When I switched my blog to a different format years ago, I lost all my blog links. But, I have several new blogs I love to visit and going to add, so if I have a goal for 2018, it will be to get my website and my blog, cohesive and on track. I say that a lot, so another goal is staying organized so that I can also be spontaneous! I don’t want to be in debt with Time, I want to have a savings account for Time. This also includes my wardrobe. Being a care-giver and a gig worker, it’s easy for us to get comfortable in the same tees and jeans for years. Eons ago, when I was in college and later worked in a product development department, I used to draw out things I wanted to make, add a few swipes from Vogue, Elle or Mirabella and then just make the stuff. We had a lot of fun fabric places nearby in Royal Oak and Berkley, and all my friends were punks as well as sewists, artists, stylists, or photographers. Sound like Project Runway or Pretty In Pink? Well, John Hughs took that from fashion students, that’s what everyone did. We had six studio hours a week per class, we had to do something when we got bored with the assignment. So I’m back to planning my closet. What’s fun is now I can use Pinterest for it, and I’ve created a private board with just key items and key colors for me to reference. I’ll sketch them out in a notebook with yardages and colors, and keep it with me. When I find a fabric or yarn I like (esp. if I’m in MI or WI), I’ll have all the info I need right there. If you search Pinterest for “apparel capsules” it will bring up all those familiar Polyvore images. There’s a reason they’re done that way. Being able to make twenty outfits out of ten pieces is terrific! Karen Templar does this on Fringe Association. I’m still working on my Goode sweater, but that will be done before the warm weather, so I will get some mileage out of it this Spring! I’ll post periodically on that, and other knitting and sewing pieces I’m planning. I do have a jacket and some trousers on the horizon.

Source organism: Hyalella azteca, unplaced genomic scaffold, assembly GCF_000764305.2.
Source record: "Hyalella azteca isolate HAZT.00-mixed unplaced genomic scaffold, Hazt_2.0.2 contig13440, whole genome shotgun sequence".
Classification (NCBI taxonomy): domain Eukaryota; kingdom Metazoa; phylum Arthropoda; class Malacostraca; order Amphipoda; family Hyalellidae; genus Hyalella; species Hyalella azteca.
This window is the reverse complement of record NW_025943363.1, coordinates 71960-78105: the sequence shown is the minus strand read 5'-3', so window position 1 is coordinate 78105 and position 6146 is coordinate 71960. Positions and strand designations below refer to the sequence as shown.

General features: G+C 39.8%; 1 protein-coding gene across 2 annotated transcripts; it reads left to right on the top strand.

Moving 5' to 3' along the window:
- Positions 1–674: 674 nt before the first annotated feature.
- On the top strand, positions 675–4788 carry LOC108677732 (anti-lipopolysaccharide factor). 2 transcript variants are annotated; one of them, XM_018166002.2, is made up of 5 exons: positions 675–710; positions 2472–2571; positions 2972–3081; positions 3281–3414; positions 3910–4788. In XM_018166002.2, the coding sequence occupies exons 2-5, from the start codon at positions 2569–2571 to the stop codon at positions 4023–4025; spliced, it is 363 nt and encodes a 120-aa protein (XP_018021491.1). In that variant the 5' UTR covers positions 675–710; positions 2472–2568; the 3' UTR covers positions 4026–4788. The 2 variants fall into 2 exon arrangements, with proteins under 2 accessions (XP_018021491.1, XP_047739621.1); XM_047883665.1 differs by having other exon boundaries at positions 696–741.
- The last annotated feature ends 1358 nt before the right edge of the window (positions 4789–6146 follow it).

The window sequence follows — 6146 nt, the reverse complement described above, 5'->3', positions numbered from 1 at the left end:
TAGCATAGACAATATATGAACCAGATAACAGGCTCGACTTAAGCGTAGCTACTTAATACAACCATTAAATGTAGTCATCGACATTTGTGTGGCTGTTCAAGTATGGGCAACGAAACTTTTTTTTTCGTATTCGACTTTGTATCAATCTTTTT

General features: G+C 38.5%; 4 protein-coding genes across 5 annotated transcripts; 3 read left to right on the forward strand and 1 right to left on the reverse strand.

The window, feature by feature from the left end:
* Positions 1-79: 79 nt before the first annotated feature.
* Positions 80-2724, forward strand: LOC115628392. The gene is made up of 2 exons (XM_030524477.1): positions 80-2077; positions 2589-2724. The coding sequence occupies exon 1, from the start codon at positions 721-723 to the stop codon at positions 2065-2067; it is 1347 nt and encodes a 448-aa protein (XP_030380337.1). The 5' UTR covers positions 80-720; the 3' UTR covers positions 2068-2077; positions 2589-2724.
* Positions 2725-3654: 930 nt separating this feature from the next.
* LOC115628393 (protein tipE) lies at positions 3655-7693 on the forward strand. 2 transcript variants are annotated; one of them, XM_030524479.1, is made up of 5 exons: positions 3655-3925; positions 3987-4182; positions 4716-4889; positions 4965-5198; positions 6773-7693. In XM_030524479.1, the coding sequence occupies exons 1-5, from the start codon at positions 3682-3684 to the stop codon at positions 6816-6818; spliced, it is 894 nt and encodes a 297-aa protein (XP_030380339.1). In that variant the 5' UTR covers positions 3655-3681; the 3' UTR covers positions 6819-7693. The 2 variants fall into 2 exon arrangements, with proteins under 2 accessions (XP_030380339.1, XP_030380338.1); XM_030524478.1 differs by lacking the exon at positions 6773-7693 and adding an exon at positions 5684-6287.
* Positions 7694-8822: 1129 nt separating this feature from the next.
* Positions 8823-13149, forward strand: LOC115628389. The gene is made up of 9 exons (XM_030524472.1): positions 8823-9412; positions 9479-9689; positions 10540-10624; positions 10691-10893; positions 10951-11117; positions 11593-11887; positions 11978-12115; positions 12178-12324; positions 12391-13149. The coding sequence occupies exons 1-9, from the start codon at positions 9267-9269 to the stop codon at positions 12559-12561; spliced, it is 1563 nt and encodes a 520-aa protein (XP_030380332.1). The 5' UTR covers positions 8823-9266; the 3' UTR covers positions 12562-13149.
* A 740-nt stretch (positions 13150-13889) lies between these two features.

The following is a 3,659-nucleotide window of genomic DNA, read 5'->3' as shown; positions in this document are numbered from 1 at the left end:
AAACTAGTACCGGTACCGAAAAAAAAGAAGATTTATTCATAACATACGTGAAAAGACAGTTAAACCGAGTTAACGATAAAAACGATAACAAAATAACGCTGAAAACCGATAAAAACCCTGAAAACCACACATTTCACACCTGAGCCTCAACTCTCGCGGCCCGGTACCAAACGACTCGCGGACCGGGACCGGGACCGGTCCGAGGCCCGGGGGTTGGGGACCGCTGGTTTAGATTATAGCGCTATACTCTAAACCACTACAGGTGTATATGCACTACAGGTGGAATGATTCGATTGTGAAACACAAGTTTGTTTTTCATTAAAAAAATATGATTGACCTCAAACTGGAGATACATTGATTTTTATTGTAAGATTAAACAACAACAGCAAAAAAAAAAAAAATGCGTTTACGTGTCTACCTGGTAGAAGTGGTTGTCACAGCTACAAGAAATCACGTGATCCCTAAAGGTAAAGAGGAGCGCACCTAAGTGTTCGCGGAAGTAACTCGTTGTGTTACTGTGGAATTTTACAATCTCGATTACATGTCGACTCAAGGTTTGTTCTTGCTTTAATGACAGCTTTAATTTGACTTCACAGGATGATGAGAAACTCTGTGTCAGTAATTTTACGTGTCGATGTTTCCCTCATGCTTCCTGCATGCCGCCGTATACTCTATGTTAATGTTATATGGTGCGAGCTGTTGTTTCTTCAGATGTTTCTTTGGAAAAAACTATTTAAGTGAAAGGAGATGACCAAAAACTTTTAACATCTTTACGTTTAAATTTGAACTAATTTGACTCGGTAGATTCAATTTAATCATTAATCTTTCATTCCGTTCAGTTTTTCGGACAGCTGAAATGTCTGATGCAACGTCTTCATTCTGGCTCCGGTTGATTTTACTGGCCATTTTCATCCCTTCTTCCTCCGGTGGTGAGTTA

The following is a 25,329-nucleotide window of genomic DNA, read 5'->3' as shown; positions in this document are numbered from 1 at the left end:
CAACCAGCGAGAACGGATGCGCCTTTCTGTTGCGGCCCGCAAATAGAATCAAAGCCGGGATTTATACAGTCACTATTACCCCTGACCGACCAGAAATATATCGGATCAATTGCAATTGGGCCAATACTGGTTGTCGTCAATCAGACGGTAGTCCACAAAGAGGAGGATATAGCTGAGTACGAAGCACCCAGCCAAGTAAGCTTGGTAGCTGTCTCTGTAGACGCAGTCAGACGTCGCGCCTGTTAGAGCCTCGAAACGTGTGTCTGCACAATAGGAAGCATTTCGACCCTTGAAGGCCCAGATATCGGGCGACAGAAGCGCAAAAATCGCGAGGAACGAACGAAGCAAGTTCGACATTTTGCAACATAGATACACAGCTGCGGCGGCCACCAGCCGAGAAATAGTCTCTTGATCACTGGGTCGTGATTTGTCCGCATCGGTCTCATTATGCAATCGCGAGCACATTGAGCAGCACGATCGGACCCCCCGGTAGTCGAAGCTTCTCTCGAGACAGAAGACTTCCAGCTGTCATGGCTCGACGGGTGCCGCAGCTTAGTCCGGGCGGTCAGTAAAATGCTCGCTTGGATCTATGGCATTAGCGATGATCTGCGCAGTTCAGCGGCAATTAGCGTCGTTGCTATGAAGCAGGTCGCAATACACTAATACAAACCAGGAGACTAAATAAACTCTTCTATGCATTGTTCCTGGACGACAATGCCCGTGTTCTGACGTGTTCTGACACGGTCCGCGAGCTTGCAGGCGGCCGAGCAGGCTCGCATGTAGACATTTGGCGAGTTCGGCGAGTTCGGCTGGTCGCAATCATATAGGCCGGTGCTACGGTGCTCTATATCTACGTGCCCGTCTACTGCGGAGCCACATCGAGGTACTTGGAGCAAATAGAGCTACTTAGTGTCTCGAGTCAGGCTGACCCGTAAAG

Also, more creating (I had work in the Over and Over show this year at Columbia University Chicago, worked with some new clients, was contacted by a recruiter of all things, and was featured on Creative Playdate). I have so many ideas that I’d put in a notebook over the Winter Break, I’m bound to flesh out some really good ones. I have slowed down, I have actual working hours and playing hours, I’ve learned a ton of knitting skills, I’m really developing my stranded and color work, and I have been more diligent with my Passion Planner and keeping more than one notebook. I exercise and get sleep regularly already. I’m healthy and I find I have a lot of ideas after some elliptical time. We all put on a couple pounds at the holidays, but I wonder if people would feel more optimistic about exercise if it were as benign and routine as laundry, not an event or worry. For me, it is. Losing weight isn’t a goal, but maintaining is. It’s as important as clean clothes to me. Spending time planning and planting is also exercise, and even if you don’t have a plot of your own land, just a little row of pots, or being part of a community garden does wonders.
I’m happy with my life, I’m grateful for what I have. I AM going to share my Christmas gifts from my guys, they’re so wonderful, and so thoughtful and got extra hugs. Some of these are from Fringe Supply Co., if you’re a maker, and get dry fingertips, the Etta + Billie balms smell gorgeous and feel amazing. Lykke (pronounced lek’ yuh, or leg’ yuh) is Norwegian for happiness. This is my second needle of theirs and I’m looking forward to working with it. Charley Harper is my all-time favorite illustrator, this is literally the biggest book I’ve ever seen, much less own! It’s also gorgeous…
After reflecting on all of this, I’ve enjoyed 2017, and that’s what I’m going to make an effort to focus on: the good things. There will always be bad things, but, sometimes that makes us do good things (like making lifestyle changes, protesting, or running for office). There are always people who will listen, and help us find our way back. I hope you have a wonderful 2018, and I wish you all the best. You can do it, and you deserve it!
a : )